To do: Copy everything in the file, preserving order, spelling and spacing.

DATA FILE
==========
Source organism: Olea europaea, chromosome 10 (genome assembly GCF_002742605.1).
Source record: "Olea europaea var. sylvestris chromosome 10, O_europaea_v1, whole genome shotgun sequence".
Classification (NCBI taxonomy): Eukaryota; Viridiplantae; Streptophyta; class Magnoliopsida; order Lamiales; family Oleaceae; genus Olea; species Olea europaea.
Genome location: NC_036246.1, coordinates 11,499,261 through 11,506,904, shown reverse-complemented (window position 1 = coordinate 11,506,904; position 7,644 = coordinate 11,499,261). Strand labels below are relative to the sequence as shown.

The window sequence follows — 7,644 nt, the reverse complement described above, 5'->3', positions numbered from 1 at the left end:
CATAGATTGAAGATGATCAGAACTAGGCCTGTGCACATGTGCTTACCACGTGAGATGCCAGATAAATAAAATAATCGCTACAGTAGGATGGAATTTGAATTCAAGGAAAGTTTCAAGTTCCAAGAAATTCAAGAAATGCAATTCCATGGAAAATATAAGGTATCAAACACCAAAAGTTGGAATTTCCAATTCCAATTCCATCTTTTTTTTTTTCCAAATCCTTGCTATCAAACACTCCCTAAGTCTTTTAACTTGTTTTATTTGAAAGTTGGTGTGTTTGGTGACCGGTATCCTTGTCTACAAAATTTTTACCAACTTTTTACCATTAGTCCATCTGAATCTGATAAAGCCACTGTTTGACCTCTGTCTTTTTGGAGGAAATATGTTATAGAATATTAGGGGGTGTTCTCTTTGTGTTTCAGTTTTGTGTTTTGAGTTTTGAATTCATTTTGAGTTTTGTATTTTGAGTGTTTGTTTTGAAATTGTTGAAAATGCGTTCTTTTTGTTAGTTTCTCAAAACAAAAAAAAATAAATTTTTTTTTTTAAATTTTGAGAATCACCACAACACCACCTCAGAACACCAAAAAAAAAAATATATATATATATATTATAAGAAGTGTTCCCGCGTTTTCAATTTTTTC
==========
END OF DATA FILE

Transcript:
Source organism: Olea europaea, chromosome 10 (genome assembly GCF_002742605.1).
Source record: "Olea europaea var. sylvestris chromosome 10, O_europaea_v1, whole genome shotgun sequence".
Classification (NCBI taxonomy): Eukaryota; Viridiplantae; Streptophyta; class Magnoliopsida; order Lamiales; family Oleaceae; genus Olea; species Olea europaea.
Genome location: NC_036246.1, coordinates 11,499,261 through 11,506,904, shown reverse-complemented (window position 1 = coordinate 11,506,904; position 7,644 = coordinate 11,499,261). Strand labels below are relative to the sequence as shown.

The window sequence follows — 7,644 nt, the reverse complement described above, 5'->3', positions numbered from 1 at the left end:
CATAGATTGAAGATGATCAGAACTAGGCCTGTGCACATGTGCTTACCACGTGAGATGCCAGATAAATAAAATAATCGCTACAGTAGGATGGAATTTGAATTCAAGGAAAGTTTCAAGTTCCAAGAAATTCAAGAAATGCAATTCCATGGAAAATATAAGGTATCAAACACCAAAAGTTGGAATTTCCAATTCCAATTCCATCTTTTTTTTTTTCCAAATCCTTGCTATCAAACACTCCCTAAGTCTTTTAACTTGTTTTATTTGAAAGTTGGTGTGTTTGGTGACCGGTATCCTTGTCTACAAAATTTTTACCAACTTTTTACCATTAGTCCATCTGAATCTGATAAAGCCACTGTTTGACCTCTGTCTTTTTGGAGGAAATATGTTATAGAATATTAGGGGGTGTTCTCTTTGTGTTTCAGTTTTGTGTTTTGAGTTTTGAATTCATTTTGAGTTTTGTATTTTGAGTGTTTGTTTTGAAATTGTTGAAAATGCGTTCTTTTTGTTAGTTTCTCAAAACAAAAAAAAATAAATTTTTTTTTTTAAATTTTGAGAATCACCACAACACCACCTCAGAACACCAAAAAAAAAAATATATATATATATATTATAAGAAGTGTTCCCGCGTTTTCAATTTTTTC